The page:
With the influencer marketing space becoming increasingly popular for advertisements over the past few years, legislation is slowly starting to catch up on this fast growing industry. Not only in Germany but also in the US, regulations about the dos and don’ts of influencer collaborations with brands on social media are becoming stricter. Read below to be up to date on the latest developments in both countries:
US Many are aware that the Federal Trade Commission has established new rules that influencers have to abide by when partnering with brands. The objective is to create more transparency for consumers so they are easily able to differentiate between paid and unpaid content on social media - especially on Instagram. The four guidelines below highlight the most important aspects on what to look out for when partnering with brands:
1. Disclose visibly when you have a financial/family relationship with a brand
2. Ensure that this disclosure is hard to miss - disclosure tools on platforms are often insufficient
3. Avoid ambiguous disclosures in the form of abbreviations such as #spon or #collab
4. Superimpose disclosures over images on platforms like Snapchat or Instagram Story.
Germany The influencer industry in Germany is taking the above even one step further. The recent wave of cease-and-desist letters that many German influencers have received over the past year has shaken up the influencer scene in the country. Most of the time, the claim is similar: the influencer has failed to mark an advertisement correctly. The Verband Sozialer Wettbewerb (VSW) - a German association which prosecutes violations of competitive rule - is actively pursuing these cases with the goal to achieve transparency for consumers. In their eyes, every time an influencer tags a brand in one of their Instagram posts or stories (even if they don’t get paid), the post has to be clearly marked as an advertisement. #Ad is not enough anymore.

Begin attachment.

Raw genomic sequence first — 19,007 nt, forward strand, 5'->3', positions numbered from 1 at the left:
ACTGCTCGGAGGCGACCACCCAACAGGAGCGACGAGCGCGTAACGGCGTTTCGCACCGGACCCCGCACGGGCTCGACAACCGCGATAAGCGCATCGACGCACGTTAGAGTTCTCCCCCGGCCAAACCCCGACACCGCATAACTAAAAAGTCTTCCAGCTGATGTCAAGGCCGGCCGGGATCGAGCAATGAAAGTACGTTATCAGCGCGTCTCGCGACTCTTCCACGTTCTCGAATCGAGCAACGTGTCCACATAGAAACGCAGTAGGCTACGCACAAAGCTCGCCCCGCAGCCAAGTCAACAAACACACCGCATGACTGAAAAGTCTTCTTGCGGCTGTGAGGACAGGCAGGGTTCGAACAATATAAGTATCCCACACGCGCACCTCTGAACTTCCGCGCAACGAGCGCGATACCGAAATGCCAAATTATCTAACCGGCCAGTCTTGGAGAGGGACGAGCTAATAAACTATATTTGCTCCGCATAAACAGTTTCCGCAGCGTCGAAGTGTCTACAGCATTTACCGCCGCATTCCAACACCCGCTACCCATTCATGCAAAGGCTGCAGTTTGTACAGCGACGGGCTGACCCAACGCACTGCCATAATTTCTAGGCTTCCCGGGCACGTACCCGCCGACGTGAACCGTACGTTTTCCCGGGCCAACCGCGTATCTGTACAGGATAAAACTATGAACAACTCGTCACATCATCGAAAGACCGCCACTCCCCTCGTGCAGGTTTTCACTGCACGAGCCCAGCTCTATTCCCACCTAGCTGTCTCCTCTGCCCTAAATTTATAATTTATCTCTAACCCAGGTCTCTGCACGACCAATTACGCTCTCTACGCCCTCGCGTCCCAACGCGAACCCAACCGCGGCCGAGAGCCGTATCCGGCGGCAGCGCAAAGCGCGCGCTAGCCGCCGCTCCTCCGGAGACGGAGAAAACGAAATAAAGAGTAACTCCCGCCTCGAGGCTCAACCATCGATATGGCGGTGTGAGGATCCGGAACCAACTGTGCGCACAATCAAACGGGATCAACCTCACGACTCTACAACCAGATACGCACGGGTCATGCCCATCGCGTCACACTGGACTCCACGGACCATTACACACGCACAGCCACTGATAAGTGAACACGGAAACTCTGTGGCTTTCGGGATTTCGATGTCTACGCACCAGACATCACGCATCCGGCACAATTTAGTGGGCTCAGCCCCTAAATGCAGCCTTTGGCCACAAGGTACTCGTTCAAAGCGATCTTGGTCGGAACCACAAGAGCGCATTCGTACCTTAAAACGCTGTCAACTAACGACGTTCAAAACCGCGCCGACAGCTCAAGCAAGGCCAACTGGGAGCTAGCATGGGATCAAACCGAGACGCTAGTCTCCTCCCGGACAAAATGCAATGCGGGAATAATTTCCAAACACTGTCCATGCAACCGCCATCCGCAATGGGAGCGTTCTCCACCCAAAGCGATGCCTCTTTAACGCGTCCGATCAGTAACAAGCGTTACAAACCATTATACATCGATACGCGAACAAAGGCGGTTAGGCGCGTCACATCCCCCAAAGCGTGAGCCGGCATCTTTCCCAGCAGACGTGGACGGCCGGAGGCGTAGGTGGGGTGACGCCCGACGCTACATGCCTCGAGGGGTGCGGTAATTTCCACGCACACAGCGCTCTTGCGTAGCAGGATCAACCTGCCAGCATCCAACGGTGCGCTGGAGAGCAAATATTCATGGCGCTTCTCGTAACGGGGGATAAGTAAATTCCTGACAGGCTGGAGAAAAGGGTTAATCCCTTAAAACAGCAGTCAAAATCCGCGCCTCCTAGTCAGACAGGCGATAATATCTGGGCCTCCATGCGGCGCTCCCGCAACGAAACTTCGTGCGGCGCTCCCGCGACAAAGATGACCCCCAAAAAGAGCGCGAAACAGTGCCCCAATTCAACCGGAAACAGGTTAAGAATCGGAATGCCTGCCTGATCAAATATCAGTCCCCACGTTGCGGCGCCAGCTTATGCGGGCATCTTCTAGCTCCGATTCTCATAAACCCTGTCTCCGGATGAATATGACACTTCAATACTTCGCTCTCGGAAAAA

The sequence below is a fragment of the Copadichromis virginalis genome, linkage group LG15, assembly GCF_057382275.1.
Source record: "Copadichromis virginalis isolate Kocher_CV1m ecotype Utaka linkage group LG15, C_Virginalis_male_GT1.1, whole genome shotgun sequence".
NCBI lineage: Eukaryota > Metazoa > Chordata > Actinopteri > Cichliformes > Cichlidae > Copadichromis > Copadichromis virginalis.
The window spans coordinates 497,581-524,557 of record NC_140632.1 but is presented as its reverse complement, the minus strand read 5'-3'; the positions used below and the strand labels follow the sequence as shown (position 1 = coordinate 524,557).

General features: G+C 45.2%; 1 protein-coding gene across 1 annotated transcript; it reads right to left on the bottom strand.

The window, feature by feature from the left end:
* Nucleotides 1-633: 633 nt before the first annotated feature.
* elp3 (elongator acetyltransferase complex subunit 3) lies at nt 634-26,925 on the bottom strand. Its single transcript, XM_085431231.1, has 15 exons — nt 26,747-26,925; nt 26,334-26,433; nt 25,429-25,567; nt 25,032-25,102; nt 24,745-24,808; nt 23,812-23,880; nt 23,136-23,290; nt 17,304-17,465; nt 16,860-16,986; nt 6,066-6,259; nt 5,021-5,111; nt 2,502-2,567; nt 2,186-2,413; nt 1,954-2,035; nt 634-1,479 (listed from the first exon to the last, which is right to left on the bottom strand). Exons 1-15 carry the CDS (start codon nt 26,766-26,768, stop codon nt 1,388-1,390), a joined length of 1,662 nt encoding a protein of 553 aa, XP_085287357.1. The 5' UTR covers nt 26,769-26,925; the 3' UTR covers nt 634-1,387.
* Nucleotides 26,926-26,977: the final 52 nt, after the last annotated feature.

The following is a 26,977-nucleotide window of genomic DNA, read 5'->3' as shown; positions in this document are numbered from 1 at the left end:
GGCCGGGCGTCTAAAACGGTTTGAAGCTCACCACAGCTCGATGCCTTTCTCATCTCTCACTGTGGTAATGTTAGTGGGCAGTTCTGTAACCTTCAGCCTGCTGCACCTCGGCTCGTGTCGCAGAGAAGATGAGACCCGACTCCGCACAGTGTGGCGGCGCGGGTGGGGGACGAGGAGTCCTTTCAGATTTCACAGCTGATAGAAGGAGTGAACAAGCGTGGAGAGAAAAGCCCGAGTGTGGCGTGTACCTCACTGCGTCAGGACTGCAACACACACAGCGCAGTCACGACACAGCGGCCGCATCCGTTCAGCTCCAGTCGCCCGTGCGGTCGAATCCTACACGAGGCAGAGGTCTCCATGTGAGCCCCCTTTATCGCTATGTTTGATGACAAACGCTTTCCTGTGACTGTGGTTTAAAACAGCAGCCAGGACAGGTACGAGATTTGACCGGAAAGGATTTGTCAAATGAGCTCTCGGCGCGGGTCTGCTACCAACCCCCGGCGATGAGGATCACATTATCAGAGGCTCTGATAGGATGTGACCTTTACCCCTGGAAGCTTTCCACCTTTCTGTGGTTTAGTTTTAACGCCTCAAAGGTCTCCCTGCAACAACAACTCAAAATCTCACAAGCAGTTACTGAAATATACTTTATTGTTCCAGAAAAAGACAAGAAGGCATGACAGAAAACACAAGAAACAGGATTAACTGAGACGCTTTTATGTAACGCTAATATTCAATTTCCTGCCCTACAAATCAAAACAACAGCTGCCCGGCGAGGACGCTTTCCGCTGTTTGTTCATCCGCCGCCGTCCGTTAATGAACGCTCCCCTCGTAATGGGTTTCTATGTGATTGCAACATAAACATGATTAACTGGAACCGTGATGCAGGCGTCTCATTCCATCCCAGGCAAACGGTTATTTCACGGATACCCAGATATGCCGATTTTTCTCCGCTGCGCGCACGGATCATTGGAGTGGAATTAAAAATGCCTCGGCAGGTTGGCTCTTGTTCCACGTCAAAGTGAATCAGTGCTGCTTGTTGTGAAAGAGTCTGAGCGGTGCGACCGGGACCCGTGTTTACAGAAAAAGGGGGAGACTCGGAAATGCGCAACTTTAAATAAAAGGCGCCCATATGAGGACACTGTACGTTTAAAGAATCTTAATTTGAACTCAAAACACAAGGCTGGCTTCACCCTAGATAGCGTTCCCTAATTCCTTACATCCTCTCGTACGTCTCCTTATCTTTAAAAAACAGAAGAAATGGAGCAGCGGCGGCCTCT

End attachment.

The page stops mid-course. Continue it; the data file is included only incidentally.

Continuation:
Initially being written off as a scare tactic, some influencers have experienced severe repercussions after losing their cases in court and having to pay four to five-figure fines, including influencers like @vrenifrost. This development has led more and more German influencers to mark all of their posts as advertisements, even if they are only tagging a friend and you can see the logo of the clothes that they are wearing. It’s definitely questionable if the VSW is successful in actually bringing more transparency to consumers by pursuing this strategy. Either way, it is imperative for new legislation to give clear guidance for this industry as it slowly matures.